Naples is famous for its “lively” nightlife, but that description barely begins to capture it. In comparison to Milan, Venice, Florence, and Cinque Terre, Naples is wild. If you’re coming from any of those more sedate cities in the north of Italy, you’ll be in for a shock when you arrive in Naples. There, the bars don’t even open until 11:30, and they close at a mere 2 in the morning, leaving you with just a whopping 2.5 hours to enjoy your night out.
As I walked through the crowded streets of Naples, I was immediately struck by the chaotic scene. Throngs of people seemed to fill every inch of space, and cars struggled to make their way through the dense crowds. It was clear I needed to be vigilant about protecting my belongings in this bustling city. Despite the lively atmosphere, I decided to call it an early night. A cold I had picked up in Florence was still lingering, and I knew that a night out at the clubs would not be the best thing for my health. Plus, the frenzied energy of the city made me feel like I might be an easy target for pickpockets. In hindsight, it was the right decision to head back early.
Maya got her phone stolen that night. Craig was nice enough to lend her his tablet to work off of to try and figure out what to do next. Unfortunately, most places require 2-factor authentication to access your account. This meant she was locked out of almost all her accounts. She eventually got into her bank account, but she had a lot of work left to fully recover from the theft.
As I was having breakfast on the scheduled day of my departure from TricTrac, I ran into Curtis, a guy I had briefly met at my previous hostel in Florence. He convinced me and a couple of others to join him in Pompeii for the day. There was a brit named Tom with us and a German girl named Orfhlaith, (pronounced like the Spanish hello, Hola). Immediately off the train, we were hit up by people offering us tickets to “skip the line” in Pompeii and offering us a guide for only $50 each. We declined. Since it was off-season, there was no line to skip anyway. They were trying to rip us off. With how entitled they felt towards our money, it was clear we were in peak tourist territory.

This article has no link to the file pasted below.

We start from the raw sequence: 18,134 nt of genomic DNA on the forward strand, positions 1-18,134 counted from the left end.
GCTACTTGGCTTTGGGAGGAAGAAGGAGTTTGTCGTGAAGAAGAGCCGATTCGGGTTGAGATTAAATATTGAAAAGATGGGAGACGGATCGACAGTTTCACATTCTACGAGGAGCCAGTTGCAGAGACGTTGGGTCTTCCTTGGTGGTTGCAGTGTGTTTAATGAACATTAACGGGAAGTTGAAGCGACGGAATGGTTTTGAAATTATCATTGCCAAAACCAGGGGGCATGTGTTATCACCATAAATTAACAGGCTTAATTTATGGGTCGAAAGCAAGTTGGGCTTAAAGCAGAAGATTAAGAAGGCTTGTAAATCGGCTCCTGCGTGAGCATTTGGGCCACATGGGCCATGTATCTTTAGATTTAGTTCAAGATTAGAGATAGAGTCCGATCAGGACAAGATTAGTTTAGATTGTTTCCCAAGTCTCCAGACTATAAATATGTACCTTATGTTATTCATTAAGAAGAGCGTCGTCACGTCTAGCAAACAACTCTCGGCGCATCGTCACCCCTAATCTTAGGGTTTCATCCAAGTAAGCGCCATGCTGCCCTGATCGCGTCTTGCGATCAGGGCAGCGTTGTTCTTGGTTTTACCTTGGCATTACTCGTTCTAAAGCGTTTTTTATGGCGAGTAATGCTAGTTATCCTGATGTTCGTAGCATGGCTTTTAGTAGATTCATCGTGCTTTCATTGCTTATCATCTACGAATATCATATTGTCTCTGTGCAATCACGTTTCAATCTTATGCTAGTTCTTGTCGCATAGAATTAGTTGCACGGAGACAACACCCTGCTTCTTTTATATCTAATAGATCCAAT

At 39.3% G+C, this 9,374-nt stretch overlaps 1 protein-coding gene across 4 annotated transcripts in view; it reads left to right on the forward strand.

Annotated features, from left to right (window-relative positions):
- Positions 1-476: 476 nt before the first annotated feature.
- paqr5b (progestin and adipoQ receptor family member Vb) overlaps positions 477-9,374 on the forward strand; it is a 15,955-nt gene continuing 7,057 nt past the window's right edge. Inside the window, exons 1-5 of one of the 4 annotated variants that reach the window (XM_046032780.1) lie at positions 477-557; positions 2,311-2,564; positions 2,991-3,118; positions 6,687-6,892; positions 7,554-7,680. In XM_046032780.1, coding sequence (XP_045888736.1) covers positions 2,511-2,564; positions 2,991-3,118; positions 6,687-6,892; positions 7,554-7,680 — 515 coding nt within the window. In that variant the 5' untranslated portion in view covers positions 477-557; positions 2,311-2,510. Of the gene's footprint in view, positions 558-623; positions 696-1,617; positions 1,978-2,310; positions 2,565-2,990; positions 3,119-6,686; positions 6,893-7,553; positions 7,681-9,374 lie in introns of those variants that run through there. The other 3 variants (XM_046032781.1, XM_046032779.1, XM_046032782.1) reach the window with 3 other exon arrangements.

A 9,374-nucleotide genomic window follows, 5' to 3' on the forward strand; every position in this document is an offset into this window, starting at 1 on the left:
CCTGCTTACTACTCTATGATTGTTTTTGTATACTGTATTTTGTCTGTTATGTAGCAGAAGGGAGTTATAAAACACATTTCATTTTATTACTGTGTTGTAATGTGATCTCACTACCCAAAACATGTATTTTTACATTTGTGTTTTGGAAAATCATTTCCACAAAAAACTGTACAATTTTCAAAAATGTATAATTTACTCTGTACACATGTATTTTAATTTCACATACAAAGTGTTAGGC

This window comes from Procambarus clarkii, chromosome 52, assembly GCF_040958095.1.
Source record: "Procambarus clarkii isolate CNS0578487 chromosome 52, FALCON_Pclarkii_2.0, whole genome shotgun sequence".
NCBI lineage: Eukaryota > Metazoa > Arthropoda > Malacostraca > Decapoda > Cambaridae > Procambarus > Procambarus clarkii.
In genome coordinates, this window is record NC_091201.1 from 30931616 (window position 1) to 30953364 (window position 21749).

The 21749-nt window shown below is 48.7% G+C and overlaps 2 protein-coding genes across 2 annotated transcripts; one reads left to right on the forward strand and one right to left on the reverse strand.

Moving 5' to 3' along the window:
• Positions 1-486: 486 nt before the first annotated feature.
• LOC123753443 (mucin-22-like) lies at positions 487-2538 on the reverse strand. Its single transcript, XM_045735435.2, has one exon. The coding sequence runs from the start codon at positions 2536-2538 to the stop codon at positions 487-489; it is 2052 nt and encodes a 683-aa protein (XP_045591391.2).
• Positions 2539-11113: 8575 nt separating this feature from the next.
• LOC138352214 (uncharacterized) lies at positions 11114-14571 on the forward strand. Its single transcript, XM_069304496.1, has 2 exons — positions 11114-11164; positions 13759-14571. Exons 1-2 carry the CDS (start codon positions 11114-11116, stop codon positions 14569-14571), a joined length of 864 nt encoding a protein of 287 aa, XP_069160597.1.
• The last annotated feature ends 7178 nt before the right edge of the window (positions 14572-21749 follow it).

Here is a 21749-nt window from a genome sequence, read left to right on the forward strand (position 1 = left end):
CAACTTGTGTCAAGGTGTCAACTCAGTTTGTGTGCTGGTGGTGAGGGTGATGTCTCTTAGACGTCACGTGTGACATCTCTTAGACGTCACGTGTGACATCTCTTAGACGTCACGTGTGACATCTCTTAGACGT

Pompeii was beautiful and surprisingly big. The cobblestone pathways wind through the city, passing by meticulously preserved houses and shops. The walls of the buildings are adorned with colorful frescoes and mosaics that are impressively well-preserved. As you stroll through the streets, the sense of history is palpable. The city is massive. It must have taken a ton of work to unearth it all. It got repetitive quickly though. It would be difficult to see all of it in a single day, but I doubt you would want to spend two days there since it’s repetitive. Cool to see once, but I have no compulsion to return.